Using chemically modified molybdenum disulphide (MoS2), which is widely available at low cost and easily processed, Molymem has developed an energy-efficient and highly versatile membrane coating.

Fast-track innovation
Much of the lab-to-market work was carried out at the Graphene Engineering Innovation Centre (GEIC), which is dedicated to the fast-tracking of pilot innovation around graphene and other 2D materials. Graphene is the world’s first man-made 2D material and offers a range of disruptive capabilities.

Molymem is now ideally placed to raise investment capital to embark on its commercial journey – and interest has already been shown by industrial partners.

James Baker, CEO Graphene@Manchester, said: “The Molymem project demonstrates how the Graphene Engineering Innovation Centre can help to accelerate a breakthrough development in materials science into a brand-new, market-ready product.

“Molymem will now be mentored within the Graphene@Manchester innovation ecosystem as part our portfolio of graphene-based spin-outs. This includes bespoke support such as fundraising for future business development and rapid market development.”

Clive Rowland added: “Over the summer, I will hand-over the team leadership to Ray Gibbs, who is managing the University's graphene and 2D materials spin-out portfolio. Ray will look to fundraise and help take Molymem to the next stage of its exciting innovation journey.”

Tags:  2D materials  Clive Rowland  Graphene  Graphene Engineering Innovation Centre  James Baker  Mark Bissett  Rob Dryfe  University of Manchester  water purification 

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Graphene@Manchester teams up with Highways England

Posted By Graphene Council, Tuesday, May 26, 2020
Highways England has again joined forces with graphene experts at The University of Manchester to deliver a new package of innovations.

The research partnership will support a series of projects to investigate how graphene – the world’s first 2D material and boasting unique properties – can help Highways England overcome a number of challenges facing the nation’s motorways and highways.

The new package of work, which has been commissioned by the government company, follows previous research carried out in specialist labs at the Graphene Engineering Innovation Centre (GEIC) in Manchester.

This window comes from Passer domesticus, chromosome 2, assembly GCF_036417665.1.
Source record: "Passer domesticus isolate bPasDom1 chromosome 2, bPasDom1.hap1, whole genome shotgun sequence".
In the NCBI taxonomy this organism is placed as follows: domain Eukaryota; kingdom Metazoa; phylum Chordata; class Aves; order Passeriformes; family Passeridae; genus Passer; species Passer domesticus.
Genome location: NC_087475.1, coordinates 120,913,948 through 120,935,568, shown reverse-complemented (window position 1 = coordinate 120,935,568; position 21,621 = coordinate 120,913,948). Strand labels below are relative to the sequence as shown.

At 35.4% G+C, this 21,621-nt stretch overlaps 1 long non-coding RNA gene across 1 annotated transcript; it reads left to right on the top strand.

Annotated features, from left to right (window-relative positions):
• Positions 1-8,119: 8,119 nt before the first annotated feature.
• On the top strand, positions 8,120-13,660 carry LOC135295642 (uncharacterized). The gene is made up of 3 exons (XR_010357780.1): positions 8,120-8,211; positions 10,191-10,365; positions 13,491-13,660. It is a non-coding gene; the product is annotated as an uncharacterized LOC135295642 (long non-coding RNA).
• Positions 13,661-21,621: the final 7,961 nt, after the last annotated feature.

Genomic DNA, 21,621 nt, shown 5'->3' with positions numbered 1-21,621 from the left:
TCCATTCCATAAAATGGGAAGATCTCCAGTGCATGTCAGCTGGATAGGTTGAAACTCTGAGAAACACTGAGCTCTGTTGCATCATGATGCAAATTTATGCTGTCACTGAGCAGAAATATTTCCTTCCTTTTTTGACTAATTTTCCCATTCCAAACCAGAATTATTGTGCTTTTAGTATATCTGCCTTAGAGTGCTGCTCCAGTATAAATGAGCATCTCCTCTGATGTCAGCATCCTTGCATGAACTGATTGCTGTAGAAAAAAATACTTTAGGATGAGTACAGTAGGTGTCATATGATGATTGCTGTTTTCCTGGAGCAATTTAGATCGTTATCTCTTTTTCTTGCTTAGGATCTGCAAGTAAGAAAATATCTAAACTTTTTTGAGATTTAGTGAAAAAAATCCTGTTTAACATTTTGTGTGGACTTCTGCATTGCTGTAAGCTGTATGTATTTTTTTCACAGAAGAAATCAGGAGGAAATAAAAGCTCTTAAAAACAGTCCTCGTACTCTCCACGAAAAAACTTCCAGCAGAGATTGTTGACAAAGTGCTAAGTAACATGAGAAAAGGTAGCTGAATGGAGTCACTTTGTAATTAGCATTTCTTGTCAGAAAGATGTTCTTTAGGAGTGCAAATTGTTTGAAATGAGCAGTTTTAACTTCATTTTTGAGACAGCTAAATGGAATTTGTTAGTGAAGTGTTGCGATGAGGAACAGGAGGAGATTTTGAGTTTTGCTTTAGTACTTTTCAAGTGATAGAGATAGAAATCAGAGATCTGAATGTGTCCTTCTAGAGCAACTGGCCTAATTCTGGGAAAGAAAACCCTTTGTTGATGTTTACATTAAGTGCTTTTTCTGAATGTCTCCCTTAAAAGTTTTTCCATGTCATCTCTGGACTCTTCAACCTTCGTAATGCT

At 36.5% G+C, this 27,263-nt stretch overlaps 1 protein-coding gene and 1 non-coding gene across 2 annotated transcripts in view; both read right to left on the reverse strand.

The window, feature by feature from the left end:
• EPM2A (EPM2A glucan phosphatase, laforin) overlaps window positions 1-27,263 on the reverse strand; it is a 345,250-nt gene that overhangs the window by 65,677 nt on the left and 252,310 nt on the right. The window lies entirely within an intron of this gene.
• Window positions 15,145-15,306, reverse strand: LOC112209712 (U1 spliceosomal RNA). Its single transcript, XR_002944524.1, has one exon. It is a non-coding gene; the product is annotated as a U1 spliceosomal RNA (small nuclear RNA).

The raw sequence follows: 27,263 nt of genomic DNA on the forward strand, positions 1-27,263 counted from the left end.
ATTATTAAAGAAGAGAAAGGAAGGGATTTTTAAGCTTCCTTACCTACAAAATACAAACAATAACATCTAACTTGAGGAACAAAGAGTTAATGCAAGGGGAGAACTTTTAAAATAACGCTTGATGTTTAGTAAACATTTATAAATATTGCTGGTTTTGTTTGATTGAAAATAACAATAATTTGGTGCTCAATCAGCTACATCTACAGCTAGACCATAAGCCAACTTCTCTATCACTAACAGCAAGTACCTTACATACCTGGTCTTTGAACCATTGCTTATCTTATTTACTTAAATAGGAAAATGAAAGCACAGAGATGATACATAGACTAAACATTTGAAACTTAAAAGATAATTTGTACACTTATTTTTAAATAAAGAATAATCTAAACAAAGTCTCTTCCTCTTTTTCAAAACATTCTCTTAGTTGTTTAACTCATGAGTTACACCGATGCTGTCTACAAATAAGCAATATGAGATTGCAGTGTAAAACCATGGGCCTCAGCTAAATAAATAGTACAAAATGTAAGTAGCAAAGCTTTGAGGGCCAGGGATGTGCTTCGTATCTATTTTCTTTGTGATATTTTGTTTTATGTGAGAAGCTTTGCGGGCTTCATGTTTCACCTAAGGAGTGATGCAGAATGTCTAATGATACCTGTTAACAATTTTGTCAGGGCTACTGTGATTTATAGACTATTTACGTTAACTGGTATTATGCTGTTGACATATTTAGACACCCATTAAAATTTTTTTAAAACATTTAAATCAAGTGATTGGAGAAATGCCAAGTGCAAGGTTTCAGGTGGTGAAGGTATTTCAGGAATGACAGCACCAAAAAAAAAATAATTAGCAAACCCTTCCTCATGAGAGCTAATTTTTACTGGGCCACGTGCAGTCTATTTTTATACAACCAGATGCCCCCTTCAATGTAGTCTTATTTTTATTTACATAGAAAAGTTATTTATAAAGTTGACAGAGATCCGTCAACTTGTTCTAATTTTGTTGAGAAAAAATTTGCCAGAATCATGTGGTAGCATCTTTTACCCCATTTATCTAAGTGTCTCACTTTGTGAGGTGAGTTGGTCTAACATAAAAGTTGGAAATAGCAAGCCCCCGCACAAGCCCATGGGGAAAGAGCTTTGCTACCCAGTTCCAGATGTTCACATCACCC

This latest programme will see how graphene applications can help improve the resilience and durability of many parts of the road network - and even 'blue-sky thinking' around improved inclusion of electrical circuitry in our road systems.

“We are delighted to be continuing our work with Highways England on what will be a wide range of exciting projects,” said Dr Craig Dawson, Applications Manager from Graphene@Manchester.

Paul Doney, Innovation Director at Highways England, added: “We are proud that Highways England is at the forefront of innovation changes in the transport industry.

Highways England is responsible for the motorways and major A roads in the country, which carry four million journeys over 4,300 miles of road.

The Graphene Engineering Innovation Centre (GEIC) specialises in the rapid development and scale up of graphene and other 2D materials applications. The GEIC is an industry-led innovation centre, designed to work in collaboration with industry partners to create, test and optimise new concepts for delivery to market.

Tags:  2D materials  Craig Dawson  Graphene  Graphene Engineering Innovation Centre  Highways England  Paul Doney  University of Manchester 

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First Graphene and Foster Plastics Industries to Commence Testing on EVA Products

Posted By Graphene Council, Tuesday, May 12, 2020
First Graphene is pleased to advise Foster Plastics Industries Pty Ltd, an Australian versatile extrusion company, is collaborating with FGR to develop PureGRAPH® enhanced ethylene-vinyl acetate (EVA) materials for use in Foster’s range of solar tubes and plastic extrusion systems.  The PureGRAPH® 10 EVA masterbatch loaded with 30% graphene will be drawn down to the desired ultimate concentration of 0.25% to 1% within Foster’s proprietary black nitrile/PVC compound.